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### Section 6.3 : Volume With Rings

7. Use the method of disks/rings to determine the volume of the solid obtained by rotating the region bounded by \(x = {y^2} - 4\) and \(x = 6 - 3y\) about the line \(x = 24\).

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We need to start the problem somewhere so let’s start “simple”.

Knowing what the bounded region looks like will definitely help for most of these types of problems since we need to know how all the curves relate to each other when we go to set up the area formula and we’ll need limits for the integral which the graph will often help with.

Here is a sketch of the bounded region with the axis of rotation shown.

To get the intersection points shown on the sketch all we need to do is set the two equations equal and solve (we’ll need these in a bit).

\[\begin{align*}{y^2} - 4 & = 6 - 3y\\ {y^2} + 3y - 10 & = 0\\ \left( {y + 5} \right)\left( {y - 2} \right) & = 0\hspace{0.25in}\,\,\,\, \Rightarrow \hspace{0.25in}\,\,\,\,\,\,\,y = - 5,\,\,\,\,y = 2\hspace{0.25in} \Rightarrow \hspace{0.25in}\,\,\left( {21, - 5} \right)\,\,\,\& \,\,\,\left( {0,2} \right)\end{align*}\]Note that this can be a difficult thing to do especially if you aren’t a very visual person. However, having a representative ring can be of great help when we go to write down the area formula. Also, getting the representative ring can be difficult without a sketch of the solid of revolution. So, do the best you can at getting these sketches.

Here is a sketch of the solid of revolution.

Here are a couple of sketches of a representative ring. The image on the left shows a representative ring with the front half of the solid cut away and the image on the right shows a representative ring with a “wire frame” of the back half of the solid (*i.e.* the curves representing the edges of the of the back half of the solid).

We now need to find a formula for the area of the ring. Because we are using rings that are centered on a vertical axis (*i.e.* parallel to the \(y\)-axis) we know that the area formula will need to be in terms of \(y\). Therefore, the equation of the curves will need to be in terms of \(y\) (which in this case they already are).

Here is another sketch of a representative ring with all of the various quantities we need put into it.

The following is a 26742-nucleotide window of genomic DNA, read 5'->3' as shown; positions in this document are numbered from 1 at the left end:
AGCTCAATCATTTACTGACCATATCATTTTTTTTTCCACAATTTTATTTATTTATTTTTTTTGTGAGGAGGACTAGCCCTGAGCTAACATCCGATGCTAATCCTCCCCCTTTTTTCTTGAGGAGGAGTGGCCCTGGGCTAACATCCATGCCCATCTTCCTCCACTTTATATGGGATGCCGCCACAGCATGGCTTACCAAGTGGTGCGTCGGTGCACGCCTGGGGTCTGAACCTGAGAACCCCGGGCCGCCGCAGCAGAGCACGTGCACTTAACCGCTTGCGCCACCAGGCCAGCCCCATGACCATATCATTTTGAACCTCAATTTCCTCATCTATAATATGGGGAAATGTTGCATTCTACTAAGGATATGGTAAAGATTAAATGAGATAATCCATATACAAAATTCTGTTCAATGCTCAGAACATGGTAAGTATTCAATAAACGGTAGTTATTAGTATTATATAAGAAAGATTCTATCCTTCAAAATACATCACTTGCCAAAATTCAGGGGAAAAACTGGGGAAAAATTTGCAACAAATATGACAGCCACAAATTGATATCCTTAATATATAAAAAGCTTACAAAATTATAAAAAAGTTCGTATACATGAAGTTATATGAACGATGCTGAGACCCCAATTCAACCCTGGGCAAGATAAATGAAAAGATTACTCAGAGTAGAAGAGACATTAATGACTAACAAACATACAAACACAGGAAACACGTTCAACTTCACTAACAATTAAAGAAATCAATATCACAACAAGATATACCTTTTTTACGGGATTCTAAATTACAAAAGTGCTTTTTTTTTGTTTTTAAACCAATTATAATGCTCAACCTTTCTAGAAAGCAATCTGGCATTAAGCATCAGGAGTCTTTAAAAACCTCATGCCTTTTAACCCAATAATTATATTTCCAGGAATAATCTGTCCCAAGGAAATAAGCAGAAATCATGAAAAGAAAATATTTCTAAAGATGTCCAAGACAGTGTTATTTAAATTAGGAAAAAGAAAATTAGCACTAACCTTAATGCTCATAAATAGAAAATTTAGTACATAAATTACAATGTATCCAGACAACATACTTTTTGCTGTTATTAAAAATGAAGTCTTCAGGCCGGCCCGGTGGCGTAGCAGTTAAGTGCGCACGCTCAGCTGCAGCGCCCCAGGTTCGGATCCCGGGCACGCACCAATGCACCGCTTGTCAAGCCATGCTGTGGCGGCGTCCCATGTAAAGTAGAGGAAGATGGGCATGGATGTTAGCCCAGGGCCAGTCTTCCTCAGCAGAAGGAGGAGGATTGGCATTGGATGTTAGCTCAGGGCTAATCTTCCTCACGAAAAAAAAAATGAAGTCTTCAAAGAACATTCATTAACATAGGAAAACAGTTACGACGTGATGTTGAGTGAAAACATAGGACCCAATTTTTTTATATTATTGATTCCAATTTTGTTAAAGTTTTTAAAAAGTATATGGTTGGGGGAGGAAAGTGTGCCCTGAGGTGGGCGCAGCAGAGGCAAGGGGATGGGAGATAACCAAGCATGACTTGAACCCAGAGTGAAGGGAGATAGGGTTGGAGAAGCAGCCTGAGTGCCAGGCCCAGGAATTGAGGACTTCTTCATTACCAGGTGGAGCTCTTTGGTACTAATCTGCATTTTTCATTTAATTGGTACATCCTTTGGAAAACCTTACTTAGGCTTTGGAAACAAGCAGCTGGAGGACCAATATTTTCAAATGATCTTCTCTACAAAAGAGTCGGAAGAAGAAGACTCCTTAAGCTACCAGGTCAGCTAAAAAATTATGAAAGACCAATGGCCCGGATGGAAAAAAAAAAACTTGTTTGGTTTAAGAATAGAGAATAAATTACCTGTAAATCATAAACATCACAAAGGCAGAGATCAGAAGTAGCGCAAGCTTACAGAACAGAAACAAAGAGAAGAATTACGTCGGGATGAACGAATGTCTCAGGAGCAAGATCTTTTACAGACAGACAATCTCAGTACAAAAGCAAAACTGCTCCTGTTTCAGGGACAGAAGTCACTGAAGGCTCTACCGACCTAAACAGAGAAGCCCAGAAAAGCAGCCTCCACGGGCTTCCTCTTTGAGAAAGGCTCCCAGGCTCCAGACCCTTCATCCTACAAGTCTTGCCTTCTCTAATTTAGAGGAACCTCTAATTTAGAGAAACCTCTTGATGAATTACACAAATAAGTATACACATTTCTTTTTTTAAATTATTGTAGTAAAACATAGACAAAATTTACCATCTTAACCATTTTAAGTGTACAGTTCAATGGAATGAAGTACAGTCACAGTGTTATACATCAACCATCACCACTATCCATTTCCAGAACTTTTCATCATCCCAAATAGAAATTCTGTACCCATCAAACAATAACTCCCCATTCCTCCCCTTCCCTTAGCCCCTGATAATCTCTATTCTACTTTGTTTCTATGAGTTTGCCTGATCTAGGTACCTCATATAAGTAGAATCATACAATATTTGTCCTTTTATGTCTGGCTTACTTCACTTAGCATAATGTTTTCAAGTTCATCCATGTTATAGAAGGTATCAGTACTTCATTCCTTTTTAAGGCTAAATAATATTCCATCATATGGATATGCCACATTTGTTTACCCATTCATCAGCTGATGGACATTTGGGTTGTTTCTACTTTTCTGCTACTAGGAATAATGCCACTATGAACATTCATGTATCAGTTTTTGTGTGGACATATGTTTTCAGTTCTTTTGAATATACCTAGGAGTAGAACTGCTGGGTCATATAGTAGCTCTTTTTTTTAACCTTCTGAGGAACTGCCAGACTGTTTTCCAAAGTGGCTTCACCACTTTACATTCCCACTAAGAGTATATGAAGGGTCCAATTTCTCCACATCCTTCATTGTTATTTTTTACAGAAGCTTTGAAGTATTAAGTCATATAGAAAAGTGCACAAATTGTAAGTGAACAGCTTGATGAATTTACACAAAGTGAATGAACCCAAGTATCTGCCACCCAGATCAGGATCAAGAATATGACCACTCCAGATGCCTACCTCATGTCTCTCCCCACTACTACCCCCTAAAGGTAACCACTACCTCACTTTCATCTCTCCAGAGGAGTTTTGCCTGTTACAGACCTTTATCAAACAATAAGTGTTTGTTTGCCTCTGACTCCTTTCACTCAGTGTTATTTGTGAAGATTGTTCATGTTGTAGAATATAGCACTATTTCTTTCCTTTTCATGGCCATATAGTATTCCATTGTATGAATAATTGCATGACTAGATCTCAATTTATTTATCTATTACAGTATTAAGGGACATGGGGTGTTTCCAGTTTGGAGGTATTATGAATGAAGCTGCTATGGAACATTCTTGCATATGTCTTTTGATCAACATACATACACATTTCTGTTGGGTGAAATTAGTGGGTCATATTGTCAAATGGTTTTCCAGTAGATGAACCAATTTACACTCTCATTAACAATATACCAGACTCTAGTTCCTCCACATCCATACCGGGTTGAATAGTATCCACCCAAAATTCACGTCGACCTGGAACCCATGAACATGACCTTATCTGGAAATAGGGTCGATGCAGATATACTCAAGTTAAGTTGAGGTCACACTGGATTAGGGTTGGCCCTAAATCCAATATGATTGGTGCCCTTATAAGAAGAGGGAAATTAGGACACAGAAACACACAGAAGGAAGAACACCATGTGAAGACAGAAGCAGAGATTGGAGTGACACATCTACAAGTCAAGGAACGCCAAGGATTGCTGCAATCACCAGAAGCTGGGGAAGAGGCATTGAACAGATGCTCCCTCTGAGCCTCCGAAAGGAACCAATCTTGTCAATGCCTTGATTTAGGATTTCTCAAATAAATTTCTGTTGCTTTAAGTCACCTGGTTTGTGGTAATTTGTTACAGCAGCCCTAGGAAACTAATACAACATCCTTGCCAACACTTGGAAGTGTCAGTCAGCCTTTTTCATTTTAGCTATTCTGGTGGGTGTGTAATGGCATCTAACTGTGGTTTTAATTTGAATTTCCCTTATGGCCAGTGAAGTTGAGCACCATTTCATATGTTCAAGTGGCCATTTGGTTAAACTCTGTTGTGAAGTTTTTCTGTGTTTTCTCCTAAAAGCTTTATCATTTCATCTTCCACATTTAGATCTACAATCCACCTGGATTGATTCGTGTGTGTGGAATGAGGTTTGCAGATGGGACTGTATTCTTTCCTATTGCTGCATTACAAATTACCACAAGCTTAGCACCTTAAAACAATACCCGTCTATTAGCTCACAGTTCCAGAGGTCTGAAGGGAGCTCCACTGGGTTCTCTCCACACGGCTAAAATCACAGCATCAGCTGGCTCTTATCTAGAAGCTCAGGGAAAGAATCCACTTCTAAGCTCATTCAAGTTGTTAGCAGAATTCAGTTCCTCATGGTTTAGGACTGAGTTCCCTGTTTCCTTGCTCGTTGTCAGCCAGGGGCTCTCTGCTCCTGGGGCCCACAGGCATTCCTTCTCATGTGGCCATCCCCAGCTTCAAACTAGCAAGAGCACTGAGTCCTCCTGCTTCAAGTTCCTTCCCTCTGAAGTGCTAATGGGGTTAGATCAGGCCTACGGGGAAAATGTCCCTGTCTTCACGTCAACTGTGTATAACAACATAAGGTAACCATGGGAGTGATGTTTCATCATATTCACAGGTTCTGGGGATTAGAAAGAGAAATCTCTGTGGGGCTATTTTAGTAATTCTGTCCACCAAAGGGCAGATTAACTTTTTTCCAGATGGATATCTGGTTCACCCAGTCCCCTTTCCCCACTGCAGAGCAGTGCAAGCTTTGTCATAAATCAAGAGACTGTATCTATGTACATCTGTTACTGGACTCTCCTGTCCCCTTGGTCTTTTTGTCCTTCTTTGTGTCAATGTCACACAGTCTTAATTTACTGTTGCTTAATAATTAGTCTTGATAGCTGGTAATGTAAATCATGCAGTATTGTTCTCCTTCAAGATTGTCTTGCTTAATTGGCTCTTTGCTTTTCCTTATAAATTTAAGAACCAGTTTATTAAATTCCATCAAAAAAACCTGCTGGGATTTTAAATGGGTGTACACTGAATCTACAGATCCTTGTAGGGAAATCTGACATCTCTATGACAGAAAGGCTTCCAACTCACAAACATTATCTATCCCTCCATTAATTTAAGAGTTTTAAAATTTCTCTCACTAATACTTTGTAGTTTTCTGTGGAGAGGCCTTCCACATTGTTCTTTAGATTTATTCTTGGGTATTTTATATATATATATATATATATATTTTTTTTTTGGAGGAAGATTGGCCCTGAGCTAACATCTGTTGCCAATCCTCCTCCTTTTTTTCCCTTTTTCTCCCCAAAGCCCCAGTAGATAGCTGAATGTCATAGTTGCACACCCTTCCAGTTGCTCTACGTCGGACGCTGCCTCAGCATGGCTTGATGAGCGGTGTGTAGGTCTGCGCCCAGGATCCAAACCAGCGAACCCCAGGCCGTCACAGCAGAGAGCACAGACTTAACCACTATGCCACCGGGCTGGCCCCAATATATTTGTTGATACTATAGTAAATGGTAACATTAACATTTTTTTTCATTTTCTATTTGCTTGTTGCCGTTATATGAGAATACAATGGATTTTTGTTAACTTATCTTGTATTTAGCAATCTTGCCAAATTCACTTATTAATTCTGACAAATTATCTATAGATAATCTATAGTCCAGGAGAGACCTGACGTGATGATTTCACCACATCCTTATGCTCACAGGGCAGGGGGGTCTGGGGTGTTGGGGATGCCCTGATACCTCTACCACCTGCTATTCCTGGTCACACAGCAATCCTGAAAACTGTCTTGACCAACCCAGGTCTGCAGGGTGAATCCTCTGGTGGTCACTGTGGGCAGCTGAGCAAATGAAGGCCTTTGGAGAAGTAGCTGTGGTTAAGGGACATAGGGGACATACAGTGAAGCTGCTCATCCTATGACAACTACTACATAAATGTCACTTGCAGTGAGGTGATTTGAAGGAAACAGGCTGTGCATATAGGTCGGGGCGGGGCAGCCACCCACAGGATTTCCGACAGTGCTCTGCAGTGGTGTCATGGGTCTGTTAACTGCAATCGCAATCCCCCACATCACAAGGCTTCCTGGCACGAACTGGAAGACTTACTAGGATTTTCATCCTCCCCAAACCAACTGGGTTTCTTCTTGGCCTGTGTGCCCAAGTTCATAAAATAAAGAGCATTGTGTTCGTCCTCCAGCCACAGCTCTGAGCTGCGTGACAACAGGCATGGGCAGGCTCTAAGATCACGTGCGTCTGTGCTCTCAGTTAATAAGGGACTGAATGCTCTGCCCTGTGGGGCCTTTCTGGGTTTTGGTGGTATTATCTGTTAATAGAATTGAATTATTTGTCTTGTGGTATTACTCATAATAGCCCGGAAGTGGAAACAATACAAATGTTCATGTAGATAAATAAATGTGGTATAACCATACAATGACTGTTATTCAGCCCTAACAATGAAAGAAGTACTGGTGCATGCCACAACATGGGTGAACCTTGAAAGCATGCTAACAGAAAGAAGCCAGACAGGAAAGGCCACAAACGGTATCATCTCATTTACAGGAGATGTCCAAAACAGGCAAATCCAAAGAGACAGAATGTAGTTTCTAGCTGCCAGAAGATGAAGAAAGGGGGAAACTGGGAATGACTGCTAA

From the sketch we can see the ring is centered on the line \(x = 24\) and placed at some \(y\).

The inner radius of the ring is then the distance from the axis of rotation to the curve defining the inner edge of the solid. To determine a formula for this first notice that the axis of rotation is a distance of 24 from the \(y\)-axis. Next, the curve defining the inner edge of the solid is a distance of \(x = 6 - 3y\) from the \(y\)-axis. The inner radius is then the difference between these two distances or,

\[{\mbox{Inner Radius}} = 24 - \left( {6 - 3y} \right) = 18 + 3y\]The outer radius is computed in a similar manner but is a little trickier. In this case the curve defining the outer edge of the solid occurs on both the left and right of the \(y\)-axis.

Let’s first look at the case as shown in the sketch above. In this case the value of the function defining the outer edge of the solid is to the left of the \(y\)-axis and so has a negative value. The distance of this point from the \(y\)-axis is then \( - \left( {{y^2} - 4} \right)\) where the minus sign turns the negative function value into a positive value that we need for distance. The outer radius for this case is then the sum of the distance of the axis of rotation to the \(y\)-axis (a distance of 24) and the distance of the curve defining the outer edge to the \(y\)-axis (which we found above).

If the curve defining the outer edge of the solid is to the right of the \(y\)-axis then it will have a positive value and so the distance of points on the curve and the \(y\)-axis is just \({y^2} - 4\). We don’t need the minus sign in this case because the function value is already positive, which we need for distance. The outer radius in this case is then the distance from the axis of rotation to the \(y\)-axis (a distance of 24) minus this new distance.

Nicely enough in either case the outer radius is then,

\[{\mbox{Outer Radius}} = 24 - \left( {{y^2} - 4} \right) = 28 - {y^2}\]Note that in cases like this where the curve defining an edge has both positive and negative values the final equation of the radius (inner or outer depending on the problem) will be the same. You just need to be careful in setting up the case you choose to look at. If you get the first case set up correctly you won’t need to do the second as the formula will be the same.

The area of the ring is then,

\[\begin{align*}A\left( x \right) & = \pi \left[ {{{\left( {{\mbox{Outer Radius}}} \right)}^2} - {{\left( {{\mbox{Inner Radius}}} \right)}^2}} \right]\\ & = \pi \left[ {{{\left( {28 - {y^2}} \right)}^2} - {{\left( {18 + 3y} \right)}^2}} \right] = \pi \left( {460 - 108y - 65{y^2} + {y^4}} \right)\end{align*}\] Show Step 4The final step is to then set up the integral for the volume and evaluate it.

From the intersection points of the two curves we found in Step 1 we can see that the “first” ring in the solid would occur at \(y = - 5\) and the “last” ring would occur at \(y = 2\). Our limits are then : \( - 5 \le y \le 2\).

The volume is then,

\[V = \int_{{ - 5}}^{2}{{\pi \left( {460 - 108y - 65{y^2} + {y^4}} \right)\,dy}} = \left. {\pi \left( {460y - 54{y^2} - \frac{{65}}{3}{y^3} + \frac{1}{5}{y^5}} \right)} \right|_{ - 5}^2 = \require{bbox} \bbox[2pt,border:1px solid black]{{\frac{{31556}}{{15}}\pi }}\]